It took Chazelle a few years to get Whiplash to screen, first by producing a short by the same name, which came away with the 2013 Sundance Short Film Jury Award for U.S. Fiction. That made possible this year’s full-length feature, which won the Dramatic Audience Award and Dramatic Grand Jury Prize at Sundance 2014. Right now, it’s hard to say what, if anything, stands between both Chazelle and Teller and that same kind of elusive path to greatness.
In the midst of the chaotic release of “Whiplash,” which premiers October 10, I was able to three-way call the two, who banter candidly about recording childhood “masterpieces” in the living room, going on cold, and their forthcoming (also) musical film, “La La Land.”
Miles Teller: Damien, how did you get into filmmaking?
Damien Chazelle: I always wanted to make movies. Basically, there’s nothing else I ever wanted to do. So it just became a matter early on of figuring out how I was gonna do that. You and I were talking last night about some of my early masterpieces with my dad’s shitty camcorder, just making little movies with friends in my house.
MT: How old were you? What was the first thing you made?
DC: First, I was too young to know how to actually operate the camera, so I would just stage stuff and have my dad shoot it. My dad got sick of that really quickly. He never really liked it to begin with, and he started messing up the shots and at a certain point I realized, as a lot of actors actually often do, that I’d be better off getting behind the camera. So, I was in fourth or fifth grade is when I started actually getting behind the camera.
MT: (laughs) That’s when the real work started.
DC: (laughs) Yes, that’s when the real craft began. But the funny thing is I never wanted to do anything else.
Miles, you were obviously involved in sports, music, and a lot of stuff when you were younger. When is your first memory of actually going, “I wanna act?”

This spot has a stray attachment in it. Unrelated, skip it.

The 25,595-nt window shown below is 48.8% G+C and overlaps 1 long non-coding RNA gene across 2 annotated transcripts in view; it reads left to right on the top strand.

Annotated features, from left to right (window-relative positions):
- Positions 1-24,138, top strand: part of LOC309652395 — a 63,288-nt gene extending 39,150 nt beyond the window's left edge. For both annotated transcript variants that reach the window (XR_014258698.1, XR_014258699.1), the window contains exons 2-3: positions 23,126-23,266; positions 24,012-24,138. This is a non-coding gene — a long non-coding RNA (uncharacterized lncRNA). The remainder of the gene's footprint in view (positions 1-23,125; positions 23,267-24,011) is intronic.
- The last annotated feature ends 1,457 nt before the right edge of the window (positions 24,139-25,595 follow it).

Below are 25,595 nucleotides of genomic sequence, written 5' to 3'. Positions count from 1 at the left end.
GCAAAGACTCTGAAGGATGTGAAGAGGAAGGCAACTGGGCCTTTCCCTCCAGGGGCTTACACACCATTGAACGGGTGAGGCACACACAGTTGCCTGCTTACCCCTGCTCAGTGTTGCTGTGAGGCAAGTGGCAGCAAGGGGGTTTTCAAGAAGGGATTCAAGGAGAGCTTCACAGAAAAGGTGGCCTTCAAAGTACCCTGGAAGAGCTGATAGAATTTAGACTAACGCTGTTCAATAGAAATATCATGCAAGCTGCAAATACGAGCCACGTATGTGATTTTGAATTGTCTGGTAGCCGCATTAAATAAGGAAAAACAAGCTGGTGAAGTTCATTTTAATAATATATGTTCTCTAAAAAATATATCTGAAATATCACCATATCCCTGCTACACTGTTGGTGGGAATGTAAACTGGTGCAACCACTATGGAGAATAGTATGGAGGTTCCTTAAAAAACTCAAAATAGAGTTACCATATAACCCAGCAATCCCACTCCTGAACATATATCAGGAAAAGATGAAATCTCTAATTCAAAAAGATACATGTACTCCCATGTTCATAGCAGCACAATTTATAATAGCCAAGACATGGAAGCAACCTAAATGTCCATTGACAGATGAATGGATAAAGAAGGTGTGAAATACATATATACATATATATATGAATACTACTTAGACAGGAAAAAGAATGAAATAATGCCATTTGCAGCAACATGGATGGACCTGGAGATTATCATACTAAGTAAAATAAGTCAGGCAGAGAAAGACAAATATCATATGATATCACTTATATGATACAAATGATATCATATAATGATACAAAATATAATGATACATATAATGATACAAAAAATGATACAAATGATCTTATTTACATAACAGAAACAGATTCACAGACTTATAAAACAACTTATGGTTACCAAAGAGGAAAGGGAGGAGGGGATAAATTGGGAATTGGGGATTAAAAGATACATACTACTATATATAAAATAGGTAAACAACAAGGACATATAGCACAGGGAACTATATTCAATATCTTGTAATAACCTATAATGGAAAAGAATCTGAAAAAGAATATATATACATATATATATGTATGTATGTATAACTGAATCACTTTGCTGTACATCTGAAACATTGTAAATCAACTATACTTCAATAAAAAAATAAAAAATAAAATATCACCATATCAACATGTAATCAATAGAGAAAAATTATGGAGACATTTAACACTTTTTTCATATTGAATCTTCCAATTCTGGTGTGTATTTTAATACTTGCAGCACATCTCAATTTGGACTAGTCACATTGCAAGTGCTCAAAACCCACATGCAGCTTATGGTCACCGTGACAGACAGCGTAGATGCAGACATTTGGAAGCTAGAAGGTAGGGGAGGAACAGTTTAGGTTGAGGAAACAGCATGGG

MT: Well my first introduction to it – I was in second grade and the local high school was doing a production of “Joseph and the Amazing Technicolor Dreamcoat.”
DC: I love that show.
MT: I love it too – “Close Every Door” when Johnny Osmond sings it, specifically is my favorite.
DC: It makes me cry.
MT: Are you mocking me?!
DC: No! I grew up listening to Joseph and the Amazing Technicolor Dreamcoat then going into New York to see it like three times.
MT: I feel like we’ve talked about this maybe, because I’ve said in interviews before that that song will also make me cry. I’m vulnerable.
DC: Then that just shows how alike you and I really are.
MT: Wow, what a watershed moment in this interview. (laughs)
“I don’t actually like to
I like to see what I’m gonna
do on the first take.
I don’t want to be aware
of what my instincts are. ”
— Miles Teller
So, yeah, I was in second grade and they just needed little kids for Joseph and the Technicolor Dreamcoat. I was, like, Kid in Red Shirt and I held a candle and basically sat on stage and that was fun. And the next year I did Oliver and I played one of Fagan’s pick-pocketers and got a little more taste of it cause we were actually singing and dancing and the kids are more directly involved in that show as far as the narrative is concerned.